Authors: David Gilman
The wounds of war still bled.
The greatest army in Christendom had been slaughtered ten years earlier at CrÃ©cy, when Thomas Blackstone and his fellow archers stood their ground and rained death on knight and horse, prince and commoner. It was from that squalid field of death that Blackstone had risen, fought hand to hand and saved the English King's son. Dragged from the blood-soaked mud, the badly wounded Blackstone had been given the last sacrament and honoured by his King. There was no greater accolade than to be knighted in battle and Sir Thomas Blackstone's broken body withstood its agony and eluded the dark mantle of death. Over the years since that day King Edward had continued to press his claim to the French throne. He still held Calais, the gateway to France, but that mighty nation was not yet on its knees.
Pestilence had ripped through the two kingdoms, stripping away lives and revenues, leaving both monarchs unable to finance war, or to bring about a decisive battle. Not yet. That would come when Norman lords, tricky and aggressive men who craved more power within France and who harboured resentment against their King, finally became strong enough to challenge him.
It was said Thomas Blackstone was like a ghost in a graveyard. A man could sense his presence but by the time he turned to face the spectre the chill wind of death struck him down. No one knew where this scarred-faced Englishman might strike next. That he was protected by Norman lords deep in their territory was known, but when mercenary assassins, disavowed by the French King, rode into the forests of the Norman stronghold to seek him out, their bodies were found hanging by the roadside.
His fierce reputation might have suffered had his enemies seen him on this windswept day. Spume ripped from the wave tops as the tide raced against a swirling offshore wind that flailed the sea into a saw-toothed, gut-wrenching swell. The thirty-ton cog, its rudder being wrenched by the turbulence, needed two of the fifteen mariners aboard to hold its tiller. The tide was rising and they hoped that the sandbar ahead of the ship was covered by sufficient water to save the protesting timbers from running aground and casting those on board into the mercy of the waves and the sucking mud that lay beyond. Blackstone's mentor from days gone by shouted a simple command into his mind.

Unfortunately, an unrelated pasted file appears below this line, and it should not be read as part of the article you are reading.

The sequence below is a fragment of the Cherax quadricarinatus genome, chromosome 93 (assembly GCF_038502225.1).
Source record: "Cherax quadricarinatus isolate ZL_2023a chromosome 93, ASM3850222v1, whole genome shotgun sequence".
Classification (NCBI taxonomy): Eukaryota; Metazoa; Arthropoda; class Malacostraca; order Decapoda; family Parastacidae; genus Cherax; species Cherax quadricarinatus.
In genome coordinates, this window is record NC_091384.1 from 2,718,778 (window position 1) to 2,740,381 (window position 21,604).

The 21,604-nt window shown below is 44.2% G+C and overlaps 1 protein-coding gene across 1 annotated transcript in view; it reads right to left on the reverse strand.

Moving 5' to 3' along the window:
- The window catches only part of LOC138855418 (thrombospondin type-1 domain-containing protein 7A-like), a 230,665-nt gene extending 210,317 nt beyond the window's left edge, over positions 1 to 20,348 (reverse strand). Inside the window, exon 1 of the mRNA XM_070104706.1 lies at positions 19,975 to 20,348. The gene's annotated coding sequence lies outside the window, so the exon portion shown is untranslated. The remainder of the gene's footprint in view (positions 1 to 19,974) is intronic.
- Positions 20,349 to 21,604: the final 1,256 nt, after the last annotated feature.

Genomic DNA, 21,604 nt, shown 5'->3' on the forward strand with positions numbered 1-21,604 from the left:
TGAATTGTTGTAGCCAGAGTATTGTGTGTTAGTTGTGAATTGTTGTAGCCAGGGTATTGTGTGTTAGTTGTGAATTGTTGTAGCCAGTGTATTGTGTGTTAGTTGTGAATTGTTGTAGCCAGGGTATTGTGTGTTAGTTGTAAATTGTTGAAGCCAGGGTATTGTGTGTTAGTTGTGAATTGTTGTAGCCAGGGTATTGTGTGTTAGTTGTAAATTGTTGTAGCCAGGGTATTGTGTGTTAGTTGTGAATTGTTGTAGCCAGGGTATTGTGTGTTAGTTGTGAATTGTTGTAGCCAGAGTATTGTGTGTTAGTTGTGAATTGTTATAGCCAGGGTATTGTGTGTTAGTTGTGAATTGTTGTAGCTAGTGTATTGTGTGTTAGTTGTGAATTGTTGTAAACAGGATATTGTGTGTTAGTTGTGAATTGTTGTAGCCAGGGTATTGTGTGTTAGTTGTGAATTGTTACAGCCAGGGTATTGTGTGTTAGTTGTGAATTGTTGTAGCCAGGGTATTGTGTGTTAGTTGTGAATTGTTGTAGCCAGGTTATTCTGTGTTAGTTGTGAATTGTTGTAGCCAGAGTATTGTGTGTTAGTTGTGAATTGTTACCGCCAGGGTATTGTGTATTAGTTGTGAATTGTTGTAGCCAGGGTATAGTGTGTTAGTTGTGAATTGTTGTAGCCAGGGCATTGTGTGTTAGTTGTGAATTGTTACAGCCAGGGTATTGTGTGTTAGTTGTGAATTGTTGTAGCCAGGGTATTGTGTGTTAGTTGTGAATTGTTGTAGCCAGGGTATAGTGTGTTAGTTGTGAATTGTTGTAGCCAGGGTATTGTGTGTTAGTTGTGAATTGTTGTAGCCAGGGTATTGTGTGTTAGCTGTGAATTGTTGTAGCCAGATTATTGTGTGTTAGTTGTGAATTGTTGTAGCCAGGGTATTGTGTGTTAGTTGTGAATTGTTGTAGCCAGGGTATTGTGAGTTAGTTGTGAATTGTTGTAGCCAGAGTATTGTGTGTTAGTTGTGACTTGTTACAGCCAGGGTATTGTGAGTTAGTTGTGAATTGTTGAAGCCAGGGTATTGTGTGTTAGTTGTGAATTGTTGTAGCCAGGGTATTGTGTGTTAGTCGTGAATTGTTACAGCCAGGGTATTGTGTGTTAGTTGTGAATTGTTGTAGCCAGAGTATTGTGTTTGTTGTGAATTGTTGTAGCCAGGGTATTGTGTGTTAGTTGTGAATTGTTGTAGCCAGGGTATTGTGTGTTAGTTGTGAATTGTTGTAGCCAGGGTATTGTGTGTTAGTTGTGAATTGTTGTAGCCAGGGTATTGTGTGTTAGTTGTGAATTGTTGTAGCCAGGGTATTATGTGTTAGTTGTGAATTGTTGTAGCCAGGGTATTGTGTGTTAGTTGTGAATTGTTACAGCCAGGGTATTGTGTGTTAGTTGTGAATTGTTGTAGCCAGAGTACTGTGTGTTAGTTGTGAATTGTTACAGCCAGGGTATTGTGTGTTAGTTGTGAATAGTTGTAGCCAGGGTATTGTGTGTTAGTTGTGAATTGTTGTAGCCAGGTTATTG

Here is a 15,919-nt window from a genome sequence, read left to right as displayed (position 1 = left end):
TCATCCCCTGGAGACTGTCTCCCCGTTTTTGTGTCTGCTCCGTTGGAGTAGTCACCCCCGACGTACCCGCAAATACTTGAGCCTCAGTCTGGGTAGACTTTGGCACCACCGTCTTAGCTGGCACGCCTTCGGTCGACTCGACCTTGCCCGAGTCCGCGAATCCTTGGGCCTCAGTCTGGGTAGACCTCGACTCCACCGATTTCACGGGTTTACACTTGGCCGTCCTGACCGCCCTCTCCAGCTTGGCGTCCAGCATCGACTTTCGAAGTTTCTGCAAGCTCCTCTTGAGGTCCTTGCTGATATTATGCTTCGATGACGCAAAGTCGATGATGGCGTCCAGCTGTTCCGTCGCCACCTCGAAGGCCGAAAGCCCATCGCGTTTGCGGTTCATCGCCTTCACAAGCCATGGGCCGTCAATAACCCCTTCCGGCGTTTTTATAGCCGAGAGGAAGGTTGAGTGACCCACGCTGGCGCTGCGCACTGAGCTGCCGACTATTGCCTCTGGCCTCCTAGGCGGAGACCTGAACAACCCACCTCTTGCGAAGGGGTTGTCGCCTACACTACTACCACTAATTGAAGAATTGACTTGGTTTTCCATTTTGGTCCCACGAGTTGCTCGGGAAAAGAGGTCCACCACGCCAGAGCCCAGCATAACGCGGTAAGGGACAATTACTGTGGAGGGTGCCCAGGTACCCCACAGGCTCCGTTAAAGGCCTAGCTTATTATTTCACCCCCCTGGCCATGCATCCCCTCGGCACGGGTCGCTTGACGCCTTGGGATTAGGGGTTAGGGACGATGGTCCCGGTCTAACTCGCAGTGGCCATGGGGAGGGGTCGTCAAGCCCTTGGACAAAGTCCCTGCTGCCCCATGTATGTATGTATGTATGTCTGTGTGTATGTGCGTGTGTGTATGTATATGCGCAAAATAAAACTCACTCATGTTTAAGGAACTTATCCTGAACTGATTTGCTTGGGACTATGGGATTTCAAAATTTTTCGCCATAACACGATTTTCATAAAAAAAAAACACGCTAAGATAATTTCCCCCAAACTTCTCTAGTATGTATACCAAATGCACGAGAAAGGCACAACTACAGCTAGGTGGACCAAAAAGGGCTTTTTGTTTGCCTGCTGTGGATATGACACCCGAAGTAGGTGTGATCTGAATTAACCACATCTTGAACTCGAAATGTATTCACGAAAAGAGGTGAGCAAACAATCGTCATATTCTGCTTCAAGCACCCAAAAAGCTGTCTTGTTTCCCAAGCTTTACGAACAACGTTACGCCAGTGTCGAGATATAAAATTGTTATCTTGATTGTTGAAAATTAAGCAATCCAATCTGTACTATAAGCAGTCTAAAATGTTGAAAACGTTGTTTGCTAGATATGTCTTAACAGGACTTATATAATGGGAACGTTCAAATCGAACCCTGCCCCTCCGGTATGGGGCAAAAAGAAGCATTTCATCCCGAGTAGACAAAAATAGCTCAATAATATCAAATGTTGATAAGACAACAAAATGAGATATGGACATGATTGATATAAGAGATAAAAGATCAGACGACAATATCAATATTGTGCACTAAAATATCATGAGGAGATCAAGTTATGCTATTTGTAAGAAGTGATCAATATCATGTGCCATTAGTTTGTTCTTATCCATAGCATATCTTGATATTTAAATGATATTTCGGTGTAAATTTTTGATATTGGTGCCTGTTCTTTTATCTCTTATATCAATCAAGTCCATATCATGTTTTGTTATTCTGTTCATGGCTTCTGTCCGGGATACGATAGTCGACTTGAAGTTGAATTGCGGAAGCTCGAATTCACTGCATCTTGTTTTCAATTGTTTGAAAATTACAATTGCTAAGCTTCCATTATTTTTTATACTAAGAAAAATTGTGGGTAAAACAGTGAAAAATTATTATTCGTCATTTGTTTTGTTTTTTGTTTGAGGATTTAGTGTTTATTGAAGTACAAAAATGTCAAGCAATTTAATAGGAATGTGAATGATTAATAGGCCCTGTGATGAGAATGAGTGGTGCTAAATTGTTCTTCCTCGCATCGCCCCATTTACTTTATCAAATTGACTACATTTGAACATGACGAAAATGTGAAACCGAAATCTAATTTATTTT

Choose your ground to fight!
Sir Gilbert Killbere's voice insisted. Sweet merciful God, this was not
! This was the heaving hulk of a ship, one of the hundreds that had taken Edward's army to France ten years ago. And ten years was too short a respite before being put back aboard a cork-bobbing hulk, no matter how seaworthy her master insisted she might be.
Blackstone welcomed the stinging salt on his face and sucked the cold air deep into his lungs as he gripped the gunwale of the lurching ship. Vomit rose and he retched across the bow, knowing there were men behind him clinging as he was and now, no doubt, sprayed with his previous night's dinner.
âHow much longer?' he yelled at the master who, unlike Blackstone and his men, stood braced, legs apart, on the raised quarterdeck, and cupped a hand to his ear to catch the knight's words.
âI'll tell you when I know, Sir Thomas! When I know! Not a damned moment before!'
Blackstone balanced himself, twisting a ship's rope about his arm. He brought the silver figure of Arianrhod from around his neck, and kissed it with spittle-flecked lips. The pagan goddess had been given to him years before by a dying Welsh archer in the ferocious battle for Caen and her protective mantle had served him well, but misery made him reach further in his quest for relief.
Sweet Jesus, I have turned my back on you many a time. I place my faith in pagan superstition, but I swear to you, by all that is holy in heaven, that if you bring me through this torture I will give my share of spoils from this battle to the nearest, poorest church I find.
A figure staggered up next to him, but the man who held the ship's side for support showed no sign of illness. He pulled his hair back from his face with the help of the biting wind. âPromises to God are seldom kept, my lord. Better to pray to your stomach for comfort,' said Guillaume Bourdin, Blackstone's squire, as if he had read his lord's mind. The young fighter was unaffected by the raging waves. Blackstone could barely raise his eyes without his gorge rising. He squared his shoulders, shamed by his squire's lack of discomfort. Blackstone had not been on a ship since that crossing to invade France ten years ago, when his brother Richard had been the only man unaffected, yet here he was breaking the vow he had made never to repeat the experience. Every second of the heaving horizon twisted his stomach. Nothing had changed.